*Partially remote learning is recommended for higher education institutions, to create distance inside the lecture rooms, but will not apply as a fulltime measure. Practical classes, such as examinations, and other adult education should be continued with risk-reducing measures in place.

*Face masks are recommended on public transport if it is not possible to keep a distance from others.

More details about restrictions at krisinformation.se.

Travel restrictions due to Covid-19 in Sweden

There is a ban on non-essential travel to Sweden directly from most countries outside the European Union (EU) or European Economic Area (EEA).

Foreign nationals that are allowed to travel to Sweden must present one of the following when entering the country: an EU Digital Covid Certificate or a corresponding vaccination certificate; a negative Covid-19 test no more than 72 hours old; a recovery certificate that confirms that you have recovered from Covid-19 during the past 6 months. This applies from the age of 18, with certain exceptions.

More details about travel restrictions and exemptions on government.se

A healthcare worker is putting on personal protective equipment inside a tent.

One of the heroes of the Covid-19 pandemic. Photo: Naina Helén Jåma/imagebank.sweden.se

A man is doing push-ups with his feet on a sofa and his hands on the floor. A child is standing next to him.

Work–life balance has looked slightly different during a pandemic. Photo: Melker Dahlstrand/imagebank.sweden.se

A healthcare worker is putting on personal protective equipment inside a tent.

One of the heroes of the Covid-19 pandemic. Photo: Naina Helén Jåma/imagebank.sweden.se

A man is doing push-ups with his feet on a sofa and his hands on the floor. A child is standing next to him.

Work–life balance has looked slightly different during a pandemic. Photo: Melker Dahlstrand/imagebank.sweden.se

A healthcare worker is putting on personal protective equipment inside a tent.

One of the heroes of the Covid-19 pandemic. Photo: Naina Helén Jåma/imagebank.sweden.se

A man is doing push-ups with his feet on a sofa and his hands on the floor. A child is standing next to him.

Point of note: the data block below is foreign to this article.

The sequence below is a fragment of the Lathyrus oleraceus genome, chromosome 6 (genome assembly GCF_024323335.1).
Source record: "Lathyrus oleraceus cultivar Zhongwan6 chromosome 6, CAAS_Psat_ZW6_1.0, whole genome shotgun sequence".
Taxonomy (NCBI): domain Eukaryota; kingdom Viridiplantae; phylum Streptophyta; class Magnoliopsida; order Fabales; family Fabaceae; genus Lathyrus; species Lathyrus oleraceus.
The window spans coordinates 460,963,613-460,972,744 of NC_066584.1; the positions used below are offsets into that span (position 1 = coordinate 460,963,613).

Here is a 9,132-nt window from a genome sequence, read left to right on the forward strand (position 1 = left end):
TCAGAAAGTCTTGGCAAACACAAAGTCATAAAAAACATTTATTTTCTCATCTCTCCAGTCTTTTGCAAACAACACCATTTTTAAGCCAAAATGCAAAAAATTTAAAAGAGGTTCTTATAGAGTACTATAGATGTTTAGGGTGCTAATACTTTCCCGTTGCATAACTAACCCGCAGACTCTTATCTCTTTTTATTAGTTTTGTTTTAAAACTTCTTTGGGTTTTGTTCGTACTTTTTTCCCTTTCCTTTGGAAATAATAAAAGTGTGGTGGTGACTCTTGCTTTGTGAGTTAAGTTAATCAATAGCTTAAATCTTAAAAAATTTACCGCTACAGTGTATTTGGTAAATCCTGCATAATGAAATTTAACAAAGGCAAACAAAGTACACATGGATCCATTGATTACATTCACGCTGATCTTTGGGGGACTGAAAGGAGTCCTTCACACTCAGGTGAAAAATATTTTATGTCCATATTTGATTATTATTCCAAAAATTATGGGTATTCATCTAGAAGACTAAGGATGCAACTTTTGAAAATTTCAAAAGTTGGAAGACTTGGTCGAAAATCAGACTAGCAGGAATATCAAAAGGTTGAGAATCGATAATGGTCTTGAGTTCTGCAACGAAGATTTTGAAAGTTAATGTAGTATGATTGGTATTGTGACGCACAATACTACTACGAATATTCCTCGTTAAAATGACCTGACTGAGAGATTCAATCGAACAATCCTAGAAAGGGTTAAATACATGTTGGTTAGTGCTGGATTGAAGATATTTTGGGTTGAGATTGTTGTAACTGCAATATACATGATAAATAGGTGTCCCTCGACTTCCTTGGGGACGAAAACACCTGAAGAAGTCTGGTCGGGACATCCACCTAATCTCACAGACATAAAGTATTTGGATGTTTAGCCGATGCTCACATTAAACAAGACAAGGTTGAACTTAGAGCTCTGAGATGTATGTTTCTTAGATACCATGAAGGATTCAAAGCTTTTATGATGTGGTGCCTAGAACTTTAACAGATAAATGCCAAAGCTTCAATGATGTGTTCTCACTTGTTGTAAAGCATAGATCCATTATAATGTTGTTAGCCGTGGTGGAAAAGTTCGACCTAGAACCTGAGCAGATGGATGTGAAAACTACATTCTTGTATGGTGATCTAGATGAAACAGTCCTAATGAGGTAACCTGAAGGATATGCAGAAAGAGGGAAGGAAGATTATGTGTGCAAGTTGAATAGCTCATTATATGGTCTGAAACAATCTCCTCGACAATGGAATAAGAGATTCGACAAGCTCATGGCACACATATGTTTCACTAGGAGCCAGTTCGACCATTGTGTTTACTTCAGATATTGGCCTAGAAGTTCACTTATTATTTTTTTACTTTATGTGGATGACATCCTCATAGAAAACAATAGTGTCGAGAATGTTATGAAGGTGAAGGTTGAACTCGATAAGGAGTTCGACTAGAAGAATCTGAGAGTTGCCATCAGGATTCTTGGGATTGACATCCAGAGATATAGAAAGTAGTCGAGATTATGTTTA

Work–life balance has looked slightly different during a pandemic. Photo: Melker Dahlstrand/imagebank.sweden.se

Temporary pandemic law

On 10 January 2021 Sweden implemented a temporary pandemic law, giving the government more legal powers to limit the spread of Covid-19. The law makes it possible for the government to take measures such as introducing limits on visitor numbers or opening times.

The pandemic law will remain in effect until 31 May 2022.

The principle of responsibility

In Sweden, crisis management is built on the principle of responsibility. This means that the government agency responsible for a particular matter under normal circumstances is also responsible for that matter in a crisis situation.

In Sweden, independent expert government agencies give the government advice about which measures are needed to limit the spread of Covid-19 and combat the effects of the spread of infection in the community. It is then up to the government to make the decisions. These agencies can also make certain independent decisions concerning infection control.

Trust in government agencies

In Swedish society there is, in general, a relatively strong trust in government agencies. The general public and private actors tend to follow the advice of the agencies responsible.

Since March 2020, market research company Kantar/Sifo has done regular 'Covid-19 barometers' (link in Swedish) that monitor the general public's trust, attitudes and behaviour. During the course of the pandemic, some of the most central institutions in Sweden have seen trust and support from the public fluctuate depending on the current situation.

Schools during Covid-19 in Sweden

Swedish preschools and schools for 6- to 16-year-olds have stayed open during the pandemic, with a few exceptions. The Public Health Agency of Sweden made the assessment that closing all schools in Sweden would not be a meaningful measure, based on an analysis of the situation in Sweden and possible consequences for the entire society.